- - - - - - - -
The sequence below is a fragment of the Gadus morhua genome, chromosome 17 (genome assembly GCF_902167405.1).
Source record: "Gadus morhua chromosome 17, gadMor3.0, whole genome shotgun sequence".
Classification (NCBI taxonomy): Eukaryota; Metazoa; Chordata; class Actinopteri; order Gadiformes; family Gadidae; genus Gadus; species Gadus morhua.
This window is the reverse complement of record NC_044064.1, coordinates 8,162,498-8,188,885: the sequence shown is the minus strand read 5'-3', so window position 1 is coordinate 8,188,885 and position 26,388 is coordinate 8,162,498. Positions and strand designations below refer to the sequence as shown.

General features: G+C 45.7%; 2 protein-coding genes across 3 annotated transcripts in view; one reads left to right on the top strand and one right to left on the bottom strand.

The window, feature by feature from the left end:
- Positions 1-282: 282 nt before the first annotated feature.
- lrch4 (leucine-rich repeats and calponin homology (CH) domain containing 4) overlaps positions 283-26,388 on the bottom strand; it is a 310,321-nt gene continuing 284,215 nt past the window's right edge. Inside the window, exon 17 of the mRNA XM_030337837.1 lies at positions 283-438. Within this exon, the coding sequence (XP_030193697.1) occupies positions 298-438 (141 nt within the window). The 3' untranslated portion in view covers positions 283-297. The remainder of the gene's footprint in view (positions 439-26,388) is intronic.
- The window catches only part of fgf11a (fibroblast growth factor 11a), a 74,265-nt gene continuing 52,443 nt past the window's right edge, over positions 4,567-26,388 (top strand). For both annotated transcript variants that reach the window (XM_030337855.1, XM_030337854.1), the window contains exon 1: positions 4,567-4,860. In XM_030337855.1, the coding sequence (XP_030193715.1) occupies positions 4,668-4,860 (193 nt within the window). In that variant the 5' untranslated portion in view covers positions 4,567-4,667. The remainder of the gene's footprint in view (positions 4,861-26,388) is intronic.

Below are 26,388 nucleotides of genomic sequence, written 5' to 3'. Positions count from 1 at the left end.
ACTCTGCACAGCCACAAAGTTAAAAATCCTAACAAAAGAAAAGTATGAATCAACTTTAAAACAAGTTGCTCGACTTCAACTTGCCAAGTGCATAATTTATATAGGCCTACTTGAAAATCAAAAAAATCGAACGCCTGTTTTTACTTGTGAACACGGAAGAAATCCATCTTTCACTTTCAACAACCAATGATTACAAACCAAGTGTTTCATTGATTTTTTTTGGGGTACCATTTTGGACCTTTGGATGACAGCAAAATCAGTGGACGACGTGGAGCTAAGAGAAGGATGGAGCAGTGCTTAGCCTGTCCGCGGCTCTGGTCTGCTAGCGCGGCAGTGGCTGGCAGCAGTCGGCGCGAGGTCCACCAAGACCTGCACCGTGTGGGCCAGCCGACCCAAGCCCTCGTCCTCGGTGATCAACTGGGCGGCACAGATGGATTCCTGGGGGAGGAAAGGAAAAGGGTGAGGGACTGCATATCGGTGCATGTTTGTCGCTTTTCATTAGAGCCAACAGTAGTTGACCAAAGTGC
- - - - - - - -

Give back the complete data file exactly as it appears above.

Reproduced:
The sequence below is a fragment of the Gadus morhua genome, chromosome 17 (genome assembly GCF_902167405.1).
Source record: "Gadus morhua chromosome 17, gadMor3.0, whole genome shotgun sequence".
Classification (NCBI taxonomy): Eukaryota; Metazoa; Chordata; class Actinopteri; order Gadiformes; family Gadidae; genus Gadus; species Gadus morhua.
This window is the reverse complement of record NC_044064.1, coordinates 8,162,498-8,188,885: the sequence shown is the minus strand read 5'-3', so window position 1 is coordinate 8,188,885 and position 26,388 is coordinate 8,162,498. Positions and strand designations below refer to the sequence as shown.

General features: G+C 45.7%; 2 protein-coding genes across 3 annotated transcripts in view; one reads left to right on the top strand and one right to left on the bottom strand.

The window, feature by feature from the left end:
- Positions 1-282: 282 nt before the first annotated feature.
- lrch4 (leucine-rich repeats and calponin homology (CH) domain containing 4) overlaps positions 283-26,388 on the bottom strand; it is a 310,321-nt gene continuing 284,215 nt past the window's right edge. Inside the window, exon 17 of the mRNA XM_030337837.1 lies at positions 283-438. Within this exon, the coding sequence (XP_030193697.1) occupies positions 298-438 (141 nt within the window). The 3' untranslated portion in view covers positions 283-297. The remainder of the gene's footprint in view (positions 439-26,388) is intronic.
- The window catches only part of fgf11a (fibroblast growth factor 11a), a 74,265-nt gene continuing 52,443 nt past the window's right edge, over positions 4,567-26,388 (top strand). For both annotated transcript variants that reach the window (XM_030337855.1, XM_030337854.1), the window contains exon 1: positions 4,567-4,860. In XM_030337855.1, the coding sequence (XP_030193715.1) occupies positions 4,668-4,860 (193 nt within the window). In that variant the 5' untranslated portion in view covers positions 4,567-4,667. The remainder of the gene's footprint in view (positions 4,861-26,388) is intronic.

Below are 26,388 nucleotides of genomic sequence, written 5' to 3'. Positions count from 1 at the left end.
ACTCTGCACAGCCACAAAGTTAAAAATCCTAACAAAAGAAAAGTATGAATCAACTTTAAAACAAGTTGCTCGACTTCAACTTGCCAAGTGCATAATTTATATAGGCCTACTTGAAAATCAAAAAAATCGAACGCCTGTTTTTACTTGTGAACACGGAAGAAATCCATCTTTCACTTTCAACAACCAATGATTACAAACCAAGTGTTTCATTGATTTTTTTTGGGGTACCATTTTGGACCTTTGGATGACAGCAAAATCAGTGGACGACGTGGAGCTAAGAGAAGGATGGAGCAGTGCTTAGCCTGTCCGCGGCTCTGGTCTGCTAGCGCGGCAGTGGCTGGCAGCAGTCGGCGCGAGGTCCACCAAGACCTGCACCGTGTGGGCCAGCCGACCCAAGCCCTCGTCCTCGGTGATCAACTGGGCGGCACAGATGGATTCCTGGGGGAGGAAAGGAAAAGGGTGAGGGACTGCATATCGGTGCATGTTTGTCGCTTTTCATTAGAGCCAACAGTAGTTGACCAAAGTGC